Abstract: Ascending or descending locomotion involves a change in potential energy (PE) and a corresponding change in power requirement. We sought to test whether the mechanical power required for steady ascending or descending flight is a simple sum of the power required for level flight and the power necessary for potential energy change. Pigeons (Columba livia) were trained to fly at varying angles of ascent and descent (60 degrees , 30 degrees , 0 degrees , -30 degrees , -60 degrees ), and were recorded using high-speed video. Detailed three-dimensional kinematics were obtained from the recordings, allowing analysis of wing movement. Aerodynamic forces and power requirements were then estimated from kinematic data. As expected, ;PE flight power' increased significantly with angle of flight (0.234 W deg.(-1)), though there appeared to be a limit on the amount of PE that the birds could gain or dissipate per wingbeat. We found that the total power output for flight at various angles was not different from the sum of power required for level flight and the PE rate of change for a given angle, except for the steep -60 degrees descent. The total power for steep descent was higher than this sum because of a higher induced power due to the bird's deceleration and slower flight velocity. Aerodynamic force estimates during mid-downstroke did not differ significantly in magnitude or orientation among flight angles. Pigeons flew fastest during -30 degrees flights (4.9+/-0.1 m s(-1)) and slowest at 60 degrees (2.9+/-0.1 m s(-1)). Although wingbeat frequency ranged from 6.1 to 9.6 Hz across trials, the variation was not significant across flight angles. Stroke plane angle was more horizontal, and the wing more protracted, for both +60 degrees and -60 degrees flights, compared with other flight path angles.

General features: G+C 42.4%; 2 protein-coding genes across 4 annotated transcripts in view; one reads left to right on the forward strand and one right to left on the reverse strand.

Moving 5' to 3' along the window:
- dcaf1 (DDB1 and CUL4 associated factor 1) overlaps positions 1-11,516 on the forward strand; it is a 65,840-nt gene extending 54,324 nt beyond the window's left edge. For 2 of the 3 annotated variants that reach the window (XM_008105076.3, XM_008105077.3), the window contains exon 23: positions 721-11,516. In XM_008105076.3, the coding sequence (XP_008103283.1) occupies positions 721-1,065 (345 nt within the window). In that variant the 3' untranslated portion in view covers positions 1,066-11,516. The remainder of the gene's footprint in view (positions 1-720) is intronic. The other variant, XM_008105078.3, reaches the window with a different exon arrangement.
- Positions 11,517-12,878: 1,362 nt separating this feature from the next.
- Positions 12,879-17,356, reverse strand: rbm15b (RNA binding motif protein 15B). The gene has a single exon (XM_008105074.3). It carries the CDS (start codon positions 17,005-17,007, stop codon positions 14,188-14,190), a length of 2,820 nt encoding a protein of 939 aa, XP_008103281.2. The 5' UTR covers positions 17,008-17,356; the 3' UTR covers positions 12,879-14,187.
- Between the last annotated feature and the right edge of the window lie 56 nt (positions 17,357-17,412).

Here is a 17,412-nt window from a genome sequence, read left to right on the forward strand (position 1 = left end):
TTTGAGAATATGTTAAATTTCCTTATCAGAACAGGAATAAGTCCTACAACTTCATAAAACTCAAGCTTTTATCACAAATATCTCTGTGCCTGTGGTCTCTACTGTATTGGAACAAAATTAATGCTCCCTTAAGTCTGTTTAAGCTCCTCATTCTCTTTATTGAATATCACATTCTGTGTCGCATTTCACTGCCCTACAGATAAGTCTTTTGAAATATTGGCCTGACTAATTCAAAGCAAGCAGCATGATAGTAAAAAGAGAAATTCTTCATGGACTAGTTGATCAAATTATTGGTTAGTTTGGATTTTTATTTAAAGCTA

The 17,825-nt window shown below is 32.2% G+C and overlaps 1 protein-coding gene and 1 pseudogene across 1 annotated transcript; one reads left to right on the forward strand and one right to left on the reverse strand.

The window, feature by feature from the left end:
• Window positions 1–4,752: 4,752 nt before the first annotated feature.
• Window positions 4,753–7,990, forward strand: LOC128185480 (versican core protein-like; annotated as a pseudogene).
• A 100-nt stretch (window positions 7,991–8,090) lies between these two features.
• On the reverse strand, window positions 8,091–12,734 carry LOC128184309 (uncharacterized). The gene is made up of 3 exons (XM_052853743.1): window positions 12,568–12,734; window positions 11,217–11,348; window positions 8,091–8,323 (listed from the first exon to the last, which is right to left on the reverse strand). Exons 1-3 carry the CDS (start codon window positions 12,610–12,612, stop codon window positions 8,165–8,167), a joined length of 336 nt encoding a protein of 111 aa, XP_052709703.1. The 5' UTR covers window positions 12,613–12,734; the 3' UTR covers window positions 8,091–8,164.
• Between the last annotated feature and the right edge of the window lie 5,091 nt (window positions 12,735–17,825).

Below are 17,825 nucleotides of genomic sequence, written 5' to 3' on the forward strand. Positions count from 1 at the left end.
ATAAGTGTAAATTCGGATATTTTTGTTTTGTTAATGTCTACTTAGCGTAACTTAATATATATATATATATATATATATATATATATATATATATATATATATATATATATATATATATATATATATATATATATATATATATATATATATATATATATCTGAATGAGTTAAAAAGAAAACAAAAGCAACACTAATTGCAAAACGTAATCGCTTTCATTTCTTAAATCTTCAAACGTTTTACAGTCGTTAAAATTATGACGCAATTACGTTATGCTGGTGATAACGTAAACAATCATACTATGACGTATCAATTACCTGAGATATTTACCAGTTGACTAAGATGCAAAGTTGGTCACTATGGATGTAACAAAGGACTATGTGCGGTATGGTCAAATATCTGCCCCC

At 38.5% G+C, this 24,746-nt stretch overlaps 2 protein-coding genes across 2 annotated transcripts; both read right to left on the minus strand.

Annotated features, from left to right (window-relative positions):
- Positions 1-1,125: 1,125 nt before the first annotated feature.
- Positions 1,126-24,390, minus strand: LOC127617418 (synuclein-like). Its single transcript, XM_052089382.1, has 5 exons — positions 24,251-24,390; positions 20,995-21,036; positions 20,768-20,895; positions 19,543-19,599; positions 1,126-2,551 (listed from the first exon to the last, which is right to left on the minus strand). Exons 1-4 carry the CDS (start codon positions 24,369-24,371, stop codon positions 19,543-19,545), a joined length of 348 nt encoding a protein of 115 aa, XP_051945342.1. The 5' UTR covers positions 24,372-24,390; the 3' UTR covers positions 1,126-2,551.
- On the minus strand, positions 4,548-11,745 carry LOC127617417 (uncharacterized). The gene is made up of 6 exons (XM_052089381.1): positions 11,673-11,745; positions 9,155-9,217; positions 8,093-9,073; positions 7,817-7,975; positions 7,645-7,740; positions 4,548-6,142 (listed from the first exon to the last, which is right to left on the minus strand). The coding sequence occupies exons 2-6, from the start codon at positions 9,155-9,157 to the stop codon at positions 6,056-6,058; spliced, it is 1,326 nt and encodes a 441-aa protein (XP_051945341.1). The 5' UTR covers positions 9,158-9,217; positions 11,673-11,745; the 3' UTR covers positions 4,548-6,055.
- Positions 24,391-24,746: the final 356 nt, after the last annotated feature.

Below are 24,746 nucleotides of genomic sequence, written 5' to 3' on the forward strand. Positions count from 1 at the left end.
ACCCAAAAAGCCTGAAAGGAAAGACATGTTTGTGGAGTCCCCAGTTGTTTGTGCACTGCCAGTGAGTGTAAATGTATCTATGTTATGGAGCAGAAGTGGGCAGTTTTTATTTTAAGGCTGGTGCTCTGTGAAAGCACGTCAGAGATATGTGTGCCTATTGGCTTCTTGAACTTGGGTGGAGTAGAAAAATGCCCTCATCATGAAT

Pub.: 18 Mar '08, Pinned: 23 Apr '17